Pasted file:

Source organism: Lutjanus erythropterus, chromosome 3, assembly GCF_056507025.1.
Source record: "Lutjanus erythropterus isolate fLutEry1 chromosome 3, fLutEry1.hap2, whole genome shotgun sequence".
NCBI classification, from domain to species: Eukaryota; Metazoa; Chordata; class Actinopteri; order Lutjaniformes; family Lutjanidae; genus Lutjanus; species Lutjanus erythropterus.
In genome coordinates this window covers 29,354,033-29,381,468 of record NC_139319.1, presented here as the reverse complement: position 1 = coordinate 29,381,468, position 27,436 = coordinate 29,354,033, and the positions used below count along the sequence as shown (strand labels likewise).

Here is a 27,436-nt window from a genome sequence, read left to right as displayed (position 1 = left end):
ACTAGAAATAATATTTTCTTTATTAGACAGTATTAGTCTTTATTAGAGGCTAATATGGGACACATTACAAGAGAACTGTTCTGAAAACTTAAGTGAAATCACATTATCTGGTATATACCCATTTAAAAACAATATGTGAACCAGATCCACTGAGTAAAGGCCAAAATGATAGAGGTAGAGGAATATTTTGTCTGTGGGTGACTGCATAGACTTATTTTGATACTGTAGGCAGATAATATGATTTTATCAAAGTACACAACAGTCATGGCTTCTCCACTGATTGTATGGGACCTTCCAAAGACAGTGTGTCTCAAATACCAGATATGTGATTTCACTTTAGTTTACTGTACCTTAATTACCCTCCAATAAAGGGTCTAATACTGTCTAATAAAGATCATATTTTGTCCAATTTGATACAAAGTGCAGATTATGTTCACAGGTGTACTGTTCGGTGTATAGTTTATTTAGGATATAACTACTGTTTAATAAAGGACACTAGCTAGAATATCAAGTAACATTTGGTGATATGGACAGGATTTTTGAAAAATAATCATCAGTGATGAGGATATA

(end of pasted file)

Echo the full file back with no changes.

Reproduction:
Source organism: Lutjanus erythropterus, chromosome 3, assembly GCF_056507025.1.
Source record: "Lutjanus erythropterus isolate fLutEry1 chromosome 3, fLutEry1.hap2, whole genome shotgun sequence".
NCBI classification, from domain to species: Eukaryota; Metazoa; Chordata; class Actinopteri; order Lutjaniformes; family Lutjanidae; genus Lutjanus; species Lutjanus erythropterus.
In genome coordinates this window covers 29,354,033-29,381,468 of record NC_139319.1, presented here as the reverse complement: position 1 = coordinate 29,381,468, position 27,436 = coordinate 29,354,033, and the positions used below count along the sequence as shown (strand labels likewise).

Here is a 27,436-nt window from a genome sequence, read left to right as displayed (position 1 = left end):
ACTAGAAATAATATTTTCTTTATTAGACAGTATTAGTCTTTATTAGAGGCTAATATGGGACACATTACAAGAGAACTGTTCTGAAAACTTAAGTGAAATCACATTATCTGGTATATACCCATTTAAAAACAATATGTGAACCAGATCCACTGAGTAAAGGCCAAAATGATAGAGGTAGAGGAATATTTTGTCTGTGGGTGACTGCATAGACTTATTTTGATACTGTAGGCAGATAATATGATTTTATCAAAGTACACAACAGTCATGGCTTCTCCACTGATTGTATGGGACCTTCCAAAGACAGTGTGTCTCAAATACCAGATATGTGATTTCACTTTAGTTTACTGTACCTTAATTACCCTCCAATAAAGGGTCTAATACTGTCTAATAAAGATCATATTTTGTCCAATTTGATACAAAGTGCAGATTATGTTCACAGGTGTACTGTTCGGTGTATAGTTTATTTAGGATATAACTACTGTTTAATAAAGGACACTAGCTAGAATATCAAGTAACATTTGGTGATATGGACAGGATTTTTGAAAAATAATCATCAGTGATGAGGATATA